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What Does Return On Investment Mean For MBA Students?

Financial return isn’t the only form of return on investment for MBAs. Knowledge expansion and career switching can also be a big pay off


By  Simon Lovick

Wed Sep 18 2019

Try searching ‘MBA return on investment’ on Google.

You’ll find dozens of ROI calculators offering to calculate your predicted salary balanced against the cost of your MBA. 

Given the high cost of many programs, particularly in the US, this isn’t unreasonable. 

But is return on investment purely financial? What other factors do MBAs take into account when weighing up the hefty decision of MBA enrolment?

We spoke to two MBA alumni who offer a slightly different perspective on what return on investment looks like after graduation:

Scott Perry—“Broadening my business knowledge”


As a director at a computer software company in Ireland, an MBA didn’t seem like a necessary or likely path for Scott Perry. 

Scott wasn’t necessarily thinking about advancing his salary; return on investment was about advancing his knowledge and skills in a tangible way for the next steps in his career journey. 

“I didn’t have to be an expert in every area,” Scott notes. 

“But an understanding of how the other functions that make up a business actually work is something I considered key and would allow more meaningful conversations with peer departments in my career."

The decision didn’t come lightly, particularly considering the significant time commitment and cost of a program. 

“I found myself thinking, ‘Am I crazy spending this much money when some books claim I could do the same in two weeks?’” Scott remembers.

The program at EDHEC Business School in Nice, however, offered exactly what Scott felt he needed in order to get this return on investment. 

Broadening his industry knowledge was helped by the diverse backgrounds—both professionally and culturally—of the MBA class at EDHEC.

“Getting to know and understand cultures from so many different professionals with such broad backgrounds, all with a shared passion for education, cannot be understated,” Scott insists. 

In addition, this expanded Scott’s network, now having contacts and friends across the globe from a variety of industries.

Return on investment has been fairly clear for Scott, as he now works at the cutting edge of technology at an internet of things (IoT) connectivity provider in Berlin where he is Head of Customer Success & Customer Support. 

And the cost incurred from the MBA? Scott has no doubts as to whether it was worth it. 

“I could have purchased a pretty cool small car, or put a deposit on a house—M, B, and A are three pretty expensive letters,” he muses.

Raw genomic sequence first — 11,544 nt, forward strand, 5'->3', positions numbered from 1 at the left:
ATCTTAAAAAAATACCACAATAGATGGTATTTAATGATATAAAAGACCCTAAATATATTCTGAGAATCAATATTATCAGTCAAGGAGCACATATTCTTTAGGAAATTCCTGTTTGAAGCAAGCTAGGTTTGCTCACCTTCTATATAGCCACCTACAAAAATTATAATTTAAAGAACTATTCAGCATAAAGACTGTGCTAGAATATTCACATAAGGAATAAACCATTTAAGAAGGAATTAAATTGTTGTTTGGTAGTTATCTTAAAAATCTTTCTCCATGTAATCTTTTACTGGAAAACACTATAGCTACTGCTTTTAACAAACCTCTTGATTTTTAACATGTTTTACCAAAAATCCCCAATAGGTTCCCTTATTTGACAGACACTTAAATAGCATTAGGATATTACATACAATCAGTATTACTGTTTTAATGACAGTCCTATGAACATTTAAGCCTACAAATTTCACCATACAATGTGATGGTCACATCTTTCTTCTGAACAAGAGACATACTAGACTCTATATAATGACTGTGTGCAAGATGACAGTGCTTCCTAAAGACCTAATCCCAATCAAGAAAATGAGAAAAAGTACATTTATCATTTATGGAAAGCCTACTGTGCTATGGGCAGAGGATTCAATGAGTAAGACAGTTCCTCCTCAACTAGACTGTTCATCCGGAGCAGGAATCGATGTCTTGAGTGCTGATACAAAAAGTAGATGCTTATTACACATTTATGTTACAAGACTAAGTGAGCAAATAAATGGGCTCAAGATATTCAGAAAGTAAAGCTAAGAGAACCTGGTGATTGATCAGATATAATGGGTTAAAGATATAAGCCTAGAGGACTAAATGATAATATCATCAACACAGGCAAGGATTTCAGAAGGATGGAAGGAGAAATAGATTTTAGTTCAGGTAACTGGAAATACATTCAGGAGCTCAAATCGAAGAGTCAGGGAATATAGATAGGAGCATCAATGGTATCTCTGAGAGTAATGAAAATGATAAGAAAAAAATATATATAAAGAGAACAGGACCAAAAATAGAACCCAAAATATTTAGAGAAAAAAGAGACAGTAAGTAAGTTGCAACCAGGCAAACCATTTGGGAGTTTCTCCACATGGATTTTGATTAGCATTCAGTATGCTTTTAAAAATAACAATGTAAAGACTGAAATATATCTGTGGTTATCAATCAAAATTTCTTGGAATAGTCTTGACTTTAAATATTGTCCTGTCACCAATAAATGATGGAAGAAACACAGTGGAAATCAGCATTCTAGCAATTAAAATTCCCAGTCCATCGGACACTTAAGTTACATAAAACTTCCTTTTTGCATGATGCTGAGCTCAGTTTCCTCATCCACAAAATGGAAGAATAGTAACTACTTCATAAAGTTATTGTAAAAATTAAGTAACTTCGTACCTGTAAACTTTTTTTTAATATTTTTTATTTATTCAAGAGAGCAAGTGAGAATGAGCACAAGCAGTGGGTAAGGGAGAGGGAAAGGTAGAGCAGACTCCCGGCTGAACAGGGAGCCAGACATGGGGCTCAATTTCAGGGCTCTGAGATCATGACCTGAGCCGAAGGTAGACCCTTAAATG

“But will it end up paying for itself? I think so, yes.” 

Claudia Carrone—an unconventional career ‘triple jump’


Claudia Carrone was working as a business development consultant at a renewable energy company in Texas, when she decided she wanted an MBA to shake up her career. 

Reflecting back on her decision to do an MBA, Claudia definitely considers it well worth it. She points in particular to her career ‘triple jump’—changing industry, position, and location—something she would have struggled to do without an MBA. 

Around 37% of EDHEC MBA graduates are able to make this triple jump (see table).

But unlike many who would boast of the salary increase of a career jump, for Claudia, return on investment meant something quite different. 

With an interest in innovation, Claudia happened to read about a pedagogical innovation lab at EDHEC, and knew she wanted to be part of it. Studying an MBA would be the first step.

“I saw that the school had innovation in their DNA, and thought it would be an amazing thing to be a part of,” Claudia remembers. 

It also had a distinct appeal over the US schools which she had looked at, offering a shorter ten-month program at a much lower cost. 

She can identify some very tangible skills which she gained from it, offering her the skills on how to deal with difficult situations and how to resolve conflicts. 

Networking, too, was something significant that she gained from the program, and something which eventually landed her the current job she has working as a digital learning consultant at EDHEC. 

“I didn’t actually present a resume for my current job,” she laughs, “I went around knocking on doors, using the courage and trust in myself that the MBA gave me.”

Thinking about her decision, Claudia doesn’t deny that an MBA is a significant commitment—but it is one that has definitely paid off. 

“It’s true you have to invest a lot in terms of time and cost, but it’s worth it.”

Reflecting on her current job satisfaction, as well as her day-to-day life living and working on the south coast of France, the return on investment is pretty clear.